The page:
Early explorers discovered many stretches of water in Yellowstone Park were devoid of fish. At first people thought the problem was caused by hot water and chemicals from geysers and hot springs, but soon they discovered that the problem was obstructions like waterfalls.
Efforts to stock the barren waters with exotic fish caused ecological problems that officials are still trying to fix, but they also resulted in an anglers’ paradise. Soon people from all over the world were coming Yellowstone Park to fish and reporting phenominal catches. Here’s one woman’s story about fishing a once barren stretch of the Firehole River.
In 1888 the United States Fish Commission stocked the Fire Hole with many varieties of trout. They are still uneducated, eager for the fly; a number six or eight gray professor or brown Montreal proved the most killing. The father of all the Pacific trout, the blackspotted or “cut-throat” (Salmo mykiss), with the scarlet splotch on his lower jaw, was most in evidence. With long, symmetrical body and graduated black spots on his burnished sides, he is a brave, dashing fighter, often leaping salmon-like many times from the water before he can be brought to creel. We found him feeding in the open riffs, or rising on the clear surface of some sunlit pool. “The pleasantest angling is to see the fish cut with her golden oars the silver stream.”
Our dainty Eastern trout, with brilliant red spots and short, thick-set body, had hardly become accustomed to the change from grass-edged streams and sheltered pools, to the fierce struggle for existence in this fire-bound river. The glint of his white-edged fins betrayed him swaying in the eddies at the foot of some big rock or hidden in the shade of an overhanging bank, thereby offering a direct contrast to his more aggressive Western cousin.
The California rainbow trout proved true to his reputation, as absolutely eccentric and uncertain, sometimes greedily taking a fly, and again refusing to be tempted by the most brilliant array of a carefully stocked book. During several days’ fishing we landed some small ones, none weighing over two pounds, although they are said to have outstripped the other varieties in rapidity of growth, and tales were told of four-pounders landed by more favored anglers.
A heavy splash, a ray of silvery light, and with lengthened line the fly was carefully dropped on the surface of a swirling pool, edged with water-plants and tangled grasses, where the current had gullied out deep holes around the big boulders; a rise, a strike—now for a fight.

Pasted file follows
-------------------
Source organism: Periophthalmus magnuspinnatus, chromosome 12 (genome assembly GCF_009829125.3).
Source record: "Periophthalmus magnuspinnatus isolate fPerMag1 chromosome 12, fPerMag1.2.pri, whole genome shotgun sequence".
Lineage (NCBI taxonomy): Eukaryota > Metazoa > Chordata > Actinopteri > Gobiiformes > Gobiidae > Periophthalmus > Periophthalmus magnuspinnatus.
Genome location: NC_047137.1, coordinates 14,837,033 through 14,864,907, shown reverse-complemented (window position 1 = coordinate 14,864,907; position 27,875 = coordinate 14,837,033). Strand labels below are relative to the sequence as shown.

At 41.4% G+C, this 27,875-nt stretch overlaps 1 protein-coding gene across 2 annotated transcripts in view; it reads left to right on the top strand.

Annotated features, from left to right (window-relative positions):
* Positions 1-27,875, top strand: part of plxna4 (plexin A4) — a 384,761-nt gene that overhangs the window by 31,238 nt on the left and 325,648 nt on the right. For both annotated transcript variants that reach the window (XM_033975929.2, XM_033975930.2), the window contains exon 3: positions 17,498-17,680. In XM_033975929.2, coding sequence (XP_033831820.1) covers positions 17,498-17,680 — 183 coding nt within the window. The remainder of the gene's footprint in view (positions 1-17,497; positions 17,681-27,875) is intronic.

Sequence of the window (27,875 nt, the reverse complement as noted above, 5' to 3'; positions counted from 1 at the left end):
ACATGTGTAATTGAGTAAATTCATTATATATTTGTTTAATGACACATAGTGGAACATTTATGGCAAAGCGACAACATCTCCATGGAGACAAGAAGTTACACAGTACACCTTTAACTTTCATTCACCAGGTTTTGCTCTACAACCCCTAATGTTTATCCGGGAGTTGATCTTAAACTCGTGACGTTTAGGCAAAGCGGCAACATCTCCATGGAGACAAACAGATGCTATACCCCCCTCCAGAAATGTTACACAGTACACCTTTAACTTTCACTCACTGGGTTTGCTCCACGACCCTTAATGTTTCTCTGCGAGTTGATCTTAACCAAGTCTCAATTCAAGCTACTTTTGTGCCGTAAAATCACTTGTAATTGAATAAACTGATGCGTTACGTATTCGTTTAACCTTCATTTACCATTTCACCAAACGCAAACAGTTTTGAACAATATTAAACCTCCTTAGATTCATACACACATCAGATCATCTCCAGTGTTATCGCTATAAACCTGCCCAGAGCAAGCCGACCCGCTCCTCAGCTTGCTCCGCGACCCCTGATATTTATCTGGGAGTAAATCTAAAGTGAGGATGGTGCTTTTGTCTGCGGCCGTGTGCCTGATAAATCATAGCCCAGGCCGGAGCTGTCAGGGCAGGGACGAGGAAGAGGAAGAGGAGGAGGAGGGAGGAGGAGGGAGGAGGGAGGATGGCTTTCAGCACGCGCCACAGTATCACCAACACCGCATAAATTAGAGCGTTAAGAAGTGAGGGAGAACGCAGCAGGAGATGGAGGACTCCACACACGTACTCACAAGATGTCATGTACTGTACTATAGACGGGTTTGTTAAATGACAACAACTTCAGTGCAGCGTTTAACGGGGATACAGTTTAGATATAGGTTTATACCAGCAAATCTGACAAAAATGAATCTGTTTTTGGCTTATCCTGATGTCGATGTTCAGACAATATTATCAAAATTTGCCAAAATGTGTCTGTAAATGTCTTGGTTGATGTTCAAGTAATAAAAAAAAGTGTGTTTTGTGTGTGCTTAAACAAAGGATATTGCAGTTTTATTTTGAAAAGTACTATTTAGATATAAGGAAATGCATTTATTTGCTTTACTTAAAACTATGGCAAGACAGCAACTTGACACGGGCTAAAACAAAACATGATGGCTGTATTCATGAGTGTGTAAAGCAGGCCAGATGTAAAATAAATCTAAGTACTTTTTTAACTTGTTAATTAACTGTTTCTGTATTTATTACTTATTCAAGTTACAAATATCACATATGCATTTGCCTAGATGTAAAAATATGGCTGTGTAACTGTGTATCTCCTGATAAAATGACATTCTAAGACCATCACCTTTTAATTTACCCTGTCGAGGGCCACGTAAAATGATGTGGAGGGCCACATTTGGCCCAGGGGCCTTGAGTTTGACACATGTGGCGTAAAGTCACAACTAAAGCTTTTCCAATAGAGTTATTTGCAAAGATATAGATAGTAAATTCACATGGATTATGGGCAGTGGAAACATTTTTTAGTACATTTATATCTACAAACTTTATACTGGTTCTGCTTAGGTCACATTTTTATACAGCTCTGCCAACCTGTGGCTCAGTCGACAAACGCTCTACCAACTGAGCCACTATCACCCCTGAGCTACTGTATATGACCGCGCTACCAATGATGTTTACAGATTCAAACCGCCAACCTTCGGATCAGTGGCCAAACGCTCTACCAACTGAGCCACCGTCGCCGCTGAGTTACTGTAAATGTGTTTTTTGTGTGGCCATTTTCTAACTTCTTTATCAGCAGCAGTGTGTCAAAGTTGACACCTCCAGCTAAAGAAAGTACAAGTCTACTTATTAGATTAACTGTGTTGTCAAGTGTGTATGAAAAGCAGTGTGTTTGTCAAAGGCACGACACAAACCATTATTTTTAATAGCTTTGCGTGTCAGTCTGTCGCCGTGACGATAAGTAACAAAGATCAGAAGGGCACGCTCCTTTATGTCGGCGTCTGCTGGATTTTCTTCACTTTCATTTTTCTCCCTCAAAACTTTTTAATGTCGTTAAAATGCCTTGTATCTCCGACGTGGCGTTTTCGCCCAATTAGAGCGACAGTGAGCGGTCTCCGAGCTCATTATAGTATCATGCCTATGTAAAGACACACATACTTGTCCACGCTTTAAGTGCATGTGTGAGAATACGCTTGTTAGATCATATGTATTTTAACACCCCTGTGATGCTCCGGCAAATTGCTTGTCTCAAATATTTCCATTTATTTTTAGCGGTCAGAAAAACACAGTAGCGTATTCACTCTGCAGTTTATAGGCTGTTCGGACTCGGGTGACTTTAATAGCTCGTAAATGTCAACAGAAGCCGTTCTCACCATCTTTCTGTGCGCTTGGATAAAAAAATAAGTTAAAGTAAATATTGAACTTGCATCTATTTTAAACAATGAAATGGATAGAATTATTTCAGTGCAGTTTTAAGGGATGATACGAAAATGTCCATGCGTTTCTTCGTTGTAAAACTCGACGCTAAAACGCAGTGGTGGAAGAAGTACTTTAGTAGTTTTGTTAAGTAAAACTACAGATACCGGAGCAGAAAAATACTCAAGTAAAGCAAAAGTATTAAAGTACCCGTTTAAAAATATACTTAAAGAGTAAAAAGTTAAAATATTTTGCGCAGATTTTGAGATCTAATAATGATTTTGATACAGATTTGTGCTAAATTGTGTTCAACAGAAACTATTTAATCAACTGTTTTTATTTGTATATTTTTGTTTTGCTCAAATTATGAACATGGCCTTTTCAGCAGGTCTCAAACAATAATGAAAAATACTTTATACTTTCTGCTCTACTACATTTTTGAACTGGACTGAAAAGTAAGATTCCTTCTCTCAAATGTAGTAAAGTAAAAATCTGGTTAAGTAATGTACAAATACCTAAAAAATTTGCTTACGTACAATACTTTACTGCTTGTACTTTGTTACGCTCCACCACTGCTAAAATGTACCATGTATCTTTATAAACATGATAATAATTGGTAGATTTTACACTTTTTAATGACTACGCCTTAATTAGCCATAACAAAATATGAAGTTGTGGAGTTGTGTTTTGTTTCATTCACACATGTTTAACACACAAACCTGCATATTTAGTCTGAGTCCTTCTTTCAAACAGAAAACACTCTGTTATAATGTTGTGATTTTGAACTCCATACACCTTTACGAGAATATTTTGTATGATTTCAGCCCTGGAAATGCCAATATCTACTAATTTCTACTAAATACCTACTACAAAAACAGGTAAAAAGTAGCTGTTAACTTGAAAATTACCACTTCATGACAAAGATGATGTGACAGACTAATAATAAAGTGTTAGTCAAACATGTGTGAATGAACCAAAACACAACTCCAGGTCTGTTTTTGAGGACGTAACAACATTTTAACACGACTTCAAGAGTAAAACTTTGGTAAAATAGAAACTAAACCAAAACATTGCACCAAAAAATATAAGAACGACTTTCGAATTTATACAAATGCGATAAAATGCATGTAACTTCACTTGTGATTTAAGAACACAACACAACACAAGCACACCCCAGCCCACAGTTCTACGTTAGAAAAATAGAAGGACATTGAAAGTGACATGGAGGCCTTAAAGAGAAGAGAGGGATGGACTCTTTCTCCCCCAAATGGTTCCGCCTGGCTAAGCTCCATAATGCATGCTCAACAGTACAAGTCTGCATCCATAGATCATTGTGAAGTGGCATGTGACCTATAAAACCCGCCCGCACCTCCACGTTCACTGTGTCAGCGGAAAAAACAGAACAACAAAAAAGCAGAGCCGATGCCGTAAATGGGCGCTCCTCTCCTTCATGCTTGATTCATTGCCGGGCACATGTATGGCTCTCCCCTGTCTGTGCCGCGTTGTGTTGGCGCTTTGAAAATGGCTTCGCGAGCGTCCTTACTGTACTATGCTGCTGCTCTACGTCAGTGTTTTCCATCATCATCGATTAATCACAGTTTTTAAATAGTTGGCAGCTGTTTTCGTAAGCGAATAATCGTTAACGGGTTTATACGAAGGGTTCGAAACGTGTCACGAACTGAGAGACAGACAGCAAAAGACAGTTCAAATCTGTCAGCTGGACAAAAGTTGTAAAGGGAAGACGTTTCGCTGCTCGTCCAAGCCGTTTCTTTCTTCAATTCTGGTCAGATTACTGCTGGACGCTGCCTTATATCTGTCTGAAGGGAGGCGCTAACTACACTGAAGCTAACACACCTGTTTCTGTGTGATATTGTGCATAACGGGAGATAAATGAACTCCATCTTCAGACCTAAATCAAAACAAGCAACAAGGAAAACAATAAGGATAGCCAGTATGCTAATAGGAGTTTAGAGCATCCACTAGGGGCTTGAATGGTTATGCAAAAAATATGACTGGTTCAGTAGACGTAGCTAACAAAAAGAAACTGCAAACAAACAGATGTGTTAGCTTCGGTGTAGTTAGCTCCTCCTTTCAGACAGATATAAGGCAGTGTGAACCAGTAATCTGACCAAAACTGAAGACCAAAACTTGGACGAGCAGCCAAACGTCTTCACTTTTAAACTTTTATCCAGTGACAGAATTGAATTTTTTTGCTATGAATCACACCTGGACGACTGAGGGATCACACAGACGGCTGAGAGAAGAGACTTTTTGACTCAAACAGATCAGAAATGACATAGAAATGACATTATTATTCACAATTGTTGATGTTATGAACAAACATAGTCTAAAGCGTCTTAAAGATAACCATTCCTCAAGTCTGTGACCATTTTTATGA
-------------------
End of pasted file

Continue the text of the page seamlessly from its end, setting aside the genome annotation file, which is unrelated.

Long dashes down stream taxed my unsteady footing; the sharp click and whirr of the reel resounded in desperate efforts to hold him somewhat in check; another headlong dash, then a vicious bulldog shake of the head as he sawed back and forth across the rocks. Every wile inherited from generations of wily ancestors was tried until, in a moment of exhaustion, the net was slipped under him. Wading ashore with my prize, I had barely time to notice his size—a good four-pounder, and unusual markings, large yellow spots encircled by black, with great brilliancy of iridescent color—when back he flopped into the water and was gone. However, I took afterward several of the same variety, known in the Park as the Von Baer trout, and which I have since found to be the Salmo fario, the veritable trout of Izaak Walton.
So, on down the stream, careful placing of the fly and changing of the feathers brought different varieties to the surface. One other fish proved a complete surprise. He was of silvery gray color, covered with small black crescents. Some of the Park fishermen called him a Norwegian trout; others, the Loch Leven. Any country might be proud to claim him, with his harmonious proportions, game fighting qualities and endurance.
As the river had worn a pathway around the formation much too deep for wading, I climbed around the edge, past its heated springs and over its mosaic paving, and was seldom disappointed in coaxing a rise where the hot sulphur-tainted streams dripped into the water of the Fire Hole.
When my creel became uncomfortably heavy, and square spotted tails began to overlap its edge, I waded ashore to look at my catch. Fortunately my boots were heavy, for the bank was honeycombed with miniature geysers and mud-pots, bubbling and sputtering in wicked imitation of their bigger sisters. My last captive being still on my line, I swung it from the river into a geyser cone. Unprepared for the temperature, my return cast brought out only a hook with skull and backbone attached; the flesh had instantlv boiled off.
Surfeited with success, I unjointed my much tried and highly prized Mitchell rod, a veritable Japanese jinjutsu, ” to conquer by yielding,” among fly-rods. It can never more be duplicated, now that the master who engrafted his love of stream, of woods, of trout, into the rod he fashioned, has passed from sight around the bend of life’s stream, beyond which we cannot follow him.
— Excerpt from Mary T. Townsend, ‘A Woman’s Trout Fishing In Yellowstone Park.’Outing: An Illustrated Magazine of Sport, Travel and Recreation 30:165-177 (1897)
— Image detail from the same source.
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